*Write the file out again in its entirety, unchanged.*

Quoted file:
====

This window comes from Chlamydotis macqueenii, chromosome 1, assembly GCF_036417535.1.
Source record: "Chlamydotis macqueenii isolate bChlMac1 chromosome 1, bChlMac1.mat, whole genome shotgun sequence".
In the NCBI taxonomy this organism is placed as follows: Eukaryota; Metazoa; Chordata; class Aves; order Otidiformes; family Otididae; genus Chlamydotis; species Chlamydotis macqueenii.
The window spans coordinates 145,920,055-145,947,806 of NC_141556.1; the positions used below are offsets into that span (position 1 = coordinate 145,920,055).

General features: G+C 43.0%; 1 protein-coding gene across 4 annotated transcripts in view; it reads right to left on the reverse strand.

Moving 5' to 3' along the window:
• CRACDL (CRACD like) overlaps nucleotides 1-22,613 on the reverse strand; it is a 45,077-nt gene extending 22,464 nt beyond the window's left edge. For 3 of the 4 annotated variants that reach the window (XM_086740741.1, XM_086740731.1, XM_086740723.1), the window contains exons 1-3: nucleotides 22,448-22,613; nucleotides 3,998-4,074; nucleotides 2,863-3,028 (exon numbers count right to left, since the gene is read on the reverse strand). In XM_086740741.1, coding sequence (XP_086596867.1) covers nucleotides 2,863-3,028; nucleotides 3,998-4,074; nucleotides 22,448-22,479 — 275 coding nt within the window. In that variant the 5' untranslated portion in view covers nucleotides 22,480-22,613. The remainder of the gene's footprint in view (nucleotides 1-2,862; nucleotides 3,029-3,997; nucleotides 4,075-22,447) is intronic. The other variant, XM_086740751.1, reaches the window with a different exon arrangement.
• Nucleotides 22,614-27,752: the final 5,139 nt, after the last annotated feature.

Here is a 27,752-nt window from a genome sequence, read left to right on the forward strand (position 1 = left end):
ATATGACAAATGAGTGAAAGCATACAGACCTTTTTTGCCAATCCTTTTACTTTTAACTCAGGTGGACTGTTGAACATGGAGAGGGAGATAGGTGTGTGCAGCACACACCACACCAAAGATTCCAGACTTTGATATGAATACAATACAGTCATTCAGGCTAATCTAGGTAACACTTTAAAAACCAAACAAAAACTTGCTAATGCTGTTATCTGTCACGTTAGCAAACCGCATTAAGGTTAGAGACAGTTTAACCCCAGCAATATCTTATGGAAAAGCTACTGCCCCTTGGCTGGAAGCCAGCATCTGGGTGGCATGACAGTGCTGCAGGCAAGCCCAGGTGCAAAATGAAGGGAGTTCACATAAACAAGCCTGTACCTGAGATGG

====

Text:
This window comes from Chlamydotis macqueenii, chromosome 1, assembly GCF_036417535.1.
Source record: "Chlamydotis macqueenii isolate bChlMac1 chromosome 1, bChlMac1.mat, whole genome shotgun sequence".
In the NCBI taxonomy this organism is placed as follows: Eukaryota; Metazoa; Chordata; class Aves; order Otidiformes; family Otididae; genus Chlamydotis; species Chlamydotis macqueenii.
The window spans coordinates 145,920,055-145,947,806 of NC_141556.1; the positions used below are offsets into that span (position 1 = coordinate 145,920,055).

General features: G+C 43.0%; 1 protein-coding gene across 4 annotated transcripts in view; it reads right to left on the reverse strand.

Moving 5' to 3' along the window:
• CRACDL (CRACD like) overlaps nucleotides 1-22,613 on the reverse strand; it is a 45,077-nt gene extending 22,464 nt beyond the window's left edge. For 3 of the 4 annotated variants that reach the window (XM_086740741.1, XM_086740731.1, XM_086740723.1), the window contains exons 1-3: nucleotides 22,448-22,613; nucleotides 3,998-4,074; nucleotides 2,863-3,028 (exon numbers count right to left, since the gene is read on the reverse strand). In XM_086740741.1, coding sequence (XP_086596867.1) covers nucleotides 2,863-3,028; nucleotides 3,998-4,074; nucleotides 22,448-22,479 — 275 coding nt within the window. In that variant the 5' untranslated portion in view covers nucleotides 22,480-22,613. The remainder of the gene's footprint in view (nucleotides 1-2,862; nucleotides 3,029-3,997; nucleotides 4,075-22,447) is intronic. The other variant, XM_086740751.1, reaches the window with a different exon arrangement.
• Nucleotides 22,614-27,752: the final 5,139 nt, after the last annotated feature.

Here is a 27,752-nt window from a genome sequence, read left to right on the forward strand (position 1 = left end):
ATATGACAAATGAGTGAAAGCATACAGACCTTTTTTGCCAATCCTTTTACTTTTAACTCAGGTGGACTGTTGAACATGGAGAGGGAGATAGGTGTGTGCAGCACACACCACACCAAAGATTCCAGACTTTGATATGAATACAATACAGTCATTCAGGCTAATCTAGGTAACACTTTAAAAACCAAACAAAAACTTGCTAATGCTGTTATCTGTCACGTTAGCAAACCGCATTAAGGTTAGAGACAGTTTAACCCCAGCAATATCTTATGGAAAAGCTACTGCCCCTTGGCTGGAAGCCAGCATCTGGGTGGCATGACAGTGCTGCAGGCAAGCCCAGGTGCAAAATGAAGGGAGTTCACATAAACAAGCCTGTACCTGAGATGG